Key resistance is 6.55k. Key support is 6.35k.
Fear & Greed
F&G is overly fearful, indicating we have some room to bounce and that a move upwards may be happening soon.
Around the corner:
August 23-24th – World Blockchain Summit in Hong Kong
August 24th – NEO Blockchain Challenge in Tokyo
August 30-31st - Coinvention ( I will be attending this one -- say hello!)
August 31st - New York Fintech Week
What I’m reading today:
How the winner got Fomo3D prize — A Detailed Explanation
For those who don’t know, the hottest Ethereum DApp on the market right now is Fomo3D -- a literal Ponzi scheme. In fact, the only DApps getting major traction right now…are Ponzi schemes. Go figure.
Quick rundown: It is played in rounds with a specific time limit. There is a jackpot full of REAL Ethereum that exists you get access to the Ethereum by buying a private key with some Ethereum. While the timer is counting down, people can buy the key from you if they pay more money and you cannot stop them. When the timer runs out, the last person with the key wins!
The first round of Fomo3D just ended, with the winner getting 10k Ether, worth about $3M…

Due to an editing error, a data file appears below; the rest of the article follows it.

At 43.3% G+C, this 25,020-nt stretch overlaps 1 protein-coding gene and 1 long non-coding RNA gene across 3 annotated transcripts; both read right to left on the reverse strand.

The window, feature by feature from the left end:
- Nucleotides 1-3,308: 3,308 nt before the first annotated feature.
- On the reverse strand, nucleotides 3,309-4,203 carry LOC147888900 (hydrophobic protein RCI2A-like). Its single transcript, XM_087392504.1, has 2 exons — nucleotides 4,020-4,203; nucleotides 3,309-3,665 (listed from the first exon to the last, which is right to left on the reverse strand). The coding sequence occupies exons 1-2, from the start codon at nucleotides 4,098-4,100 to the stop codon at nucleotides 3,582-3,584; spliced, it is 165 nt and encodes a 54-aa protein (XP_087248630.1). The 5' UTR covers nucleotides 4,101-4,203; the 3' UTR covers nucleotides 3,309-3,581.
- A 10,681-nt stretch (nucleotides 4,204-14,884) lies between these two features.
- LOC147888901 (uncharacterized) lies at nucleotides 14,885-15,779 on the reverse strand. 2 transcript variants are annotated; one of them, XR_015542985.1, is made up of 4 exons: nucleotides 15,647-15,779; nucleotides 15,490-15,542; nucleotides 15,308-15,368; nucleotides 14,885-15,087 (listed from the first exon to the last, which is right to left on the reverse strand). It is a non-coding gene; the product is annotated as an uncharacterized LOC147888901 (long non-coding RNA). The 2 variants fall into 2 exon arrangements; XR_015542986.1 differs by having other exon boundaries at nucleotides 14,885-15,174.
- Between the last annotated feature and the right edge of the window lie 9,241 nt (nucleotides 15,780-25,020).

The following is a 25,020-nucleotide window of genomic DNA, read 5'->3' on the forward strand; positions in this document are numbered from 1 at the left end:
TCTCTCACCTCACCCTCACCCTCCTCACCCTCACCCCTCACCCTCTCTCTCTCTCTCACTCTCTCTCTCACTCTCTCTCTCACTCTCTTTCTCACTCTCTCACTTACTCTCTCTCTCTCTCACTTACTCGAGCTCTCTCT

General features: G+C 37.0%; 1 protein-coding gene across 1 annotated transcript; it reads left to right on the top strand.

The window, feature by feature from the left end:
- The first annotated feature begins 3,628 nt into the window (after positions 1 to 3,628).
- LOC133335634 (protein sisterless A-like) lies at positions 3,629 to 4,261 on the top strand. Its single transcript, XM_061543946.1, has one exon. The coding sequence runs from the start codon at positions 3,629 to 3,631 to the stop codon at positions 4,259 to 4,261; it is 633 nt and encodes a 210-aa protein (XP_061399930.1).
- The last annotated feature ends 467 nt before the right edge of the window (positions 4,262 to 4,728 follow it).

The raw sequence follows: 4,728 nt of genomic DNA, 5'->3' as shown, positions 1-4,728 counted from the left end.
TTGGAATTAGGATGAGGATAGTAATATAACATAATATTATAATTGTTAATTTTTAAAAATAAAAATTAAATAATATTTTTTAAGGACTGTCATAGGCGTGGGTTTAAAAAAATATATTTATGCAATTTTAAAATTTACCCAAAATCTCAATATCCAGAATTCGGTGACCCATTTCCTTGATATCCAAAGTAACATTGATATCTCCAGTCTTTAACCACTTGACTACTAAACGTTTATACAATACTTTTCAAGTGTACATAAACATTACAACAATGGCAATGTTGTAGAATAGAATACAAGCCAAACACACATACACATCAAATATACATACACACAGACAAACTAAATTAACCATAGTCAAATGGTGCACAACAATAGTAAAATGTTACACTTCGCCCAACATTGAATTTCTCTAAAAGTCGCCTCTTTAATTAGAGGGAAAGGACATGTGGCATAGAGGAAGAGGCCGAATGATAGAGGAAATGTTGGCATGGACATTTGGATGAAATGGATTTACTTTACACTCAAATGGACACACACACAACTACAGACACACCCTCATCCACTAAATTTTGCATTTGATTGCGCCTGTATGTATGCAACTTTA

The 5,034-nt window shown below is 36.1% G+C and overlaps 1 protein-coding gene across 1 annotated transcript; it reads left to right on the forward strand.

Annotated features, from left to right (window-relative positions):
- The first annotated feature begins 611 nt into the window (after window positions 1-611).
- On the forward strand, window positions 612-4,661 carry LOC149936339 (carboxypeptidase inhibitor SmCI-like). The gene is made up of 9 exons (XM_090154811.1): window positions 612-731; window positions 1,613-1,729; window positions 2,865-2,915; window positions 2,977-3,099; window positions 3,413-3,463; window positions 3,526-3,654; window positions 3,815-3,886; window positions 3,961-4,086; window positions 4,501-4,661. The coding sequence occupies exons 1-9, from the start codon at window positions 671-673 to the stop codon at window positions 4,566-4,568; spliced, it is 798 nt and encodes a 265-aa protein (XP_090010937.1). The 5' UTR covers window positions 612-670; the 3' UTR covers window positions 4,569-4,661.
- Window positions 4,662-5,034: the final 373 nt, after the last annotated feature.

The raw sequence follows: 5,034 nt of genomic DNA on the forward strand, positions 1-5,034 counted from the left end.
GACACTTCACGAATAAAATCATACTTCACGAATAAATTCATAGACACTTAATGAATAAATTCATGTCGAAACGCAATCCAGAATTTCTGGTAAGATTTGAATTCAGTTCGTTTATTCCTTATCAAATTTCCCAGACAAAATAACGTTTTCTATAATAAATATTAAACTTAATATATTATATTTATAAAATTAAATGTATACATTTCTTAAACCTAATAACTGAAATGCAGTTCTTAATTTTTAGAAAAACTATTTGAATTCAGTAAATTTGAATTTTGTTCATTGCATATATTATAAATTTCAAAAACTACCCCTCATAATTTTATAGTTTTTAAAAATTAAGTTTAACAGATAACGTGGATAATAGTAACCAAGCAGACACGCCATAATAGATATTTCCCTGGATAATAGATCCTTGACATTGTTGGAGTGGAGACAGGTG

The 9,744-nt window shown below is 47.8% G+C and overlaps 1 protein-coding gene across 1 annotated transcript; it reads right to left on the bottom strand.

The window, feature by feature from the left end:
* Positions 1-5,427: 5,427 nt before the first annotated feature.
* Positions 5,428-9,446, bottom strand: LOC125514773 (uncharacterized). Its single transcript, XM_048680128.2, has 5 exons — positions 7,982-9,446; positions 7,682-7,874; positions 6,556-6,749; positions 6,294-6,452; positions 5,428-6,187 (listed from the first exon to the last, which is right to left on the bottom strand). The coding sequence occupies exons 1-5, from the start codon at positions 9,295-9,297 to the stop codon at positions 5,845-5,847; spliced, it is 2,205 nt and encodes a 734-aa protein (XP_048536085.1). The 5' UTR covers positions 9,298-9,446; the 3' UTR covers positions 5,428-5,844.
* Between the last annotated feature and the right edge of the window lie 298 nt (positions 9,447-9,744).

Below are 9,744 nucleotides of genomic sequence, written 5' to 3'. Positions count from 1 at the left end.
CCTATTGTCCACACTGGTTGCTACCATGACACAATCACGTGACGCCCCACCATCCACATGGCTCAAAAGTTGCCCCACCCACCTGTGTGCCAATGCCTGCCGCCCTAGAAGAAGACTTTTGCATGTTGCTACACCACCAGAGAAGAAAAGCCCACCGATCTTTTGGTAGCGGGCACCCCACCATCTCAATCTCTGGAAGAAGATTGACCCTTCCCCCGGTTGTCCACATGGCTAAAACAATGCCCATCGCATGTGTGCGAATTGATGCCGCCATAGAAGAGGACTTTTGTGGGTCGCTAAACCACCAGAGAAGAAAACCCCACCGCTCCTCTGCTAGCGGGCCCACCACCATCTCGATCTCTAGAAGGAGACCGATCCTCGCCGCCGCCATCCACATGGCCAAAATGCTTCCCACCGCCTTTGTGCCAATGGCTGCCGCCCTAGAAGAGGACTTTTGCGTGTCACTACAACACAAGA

A lot of people were crying foul play, as there were many bots playing the game. But as it turned out, a bot did *not* win! In fact, it was a manual player! There is no way I will explain it better than the founder of Fomo3D, so here you go:
The manual player did with transactions they triggered manually or were directly babysitting. They spent about 40-50 eth over the last week penetration testing... not the game, but the bots that were playing the game. Why try to break the game when you just have to be more clever than the other players right?
They used this to pinpoint a flaw in the way the bots were playing hot potato with the timer. Most the bots use various eth gas APIs, which report the averages ,or the fast gas prices per block. But don't correct very quickly to large gas spikes or individual transactions. They figured this out, analyzed it, and formatted a method to trick both the "Fast" gas prices and the "standard" gas prices the bots were using on the network to lock them out of the final win.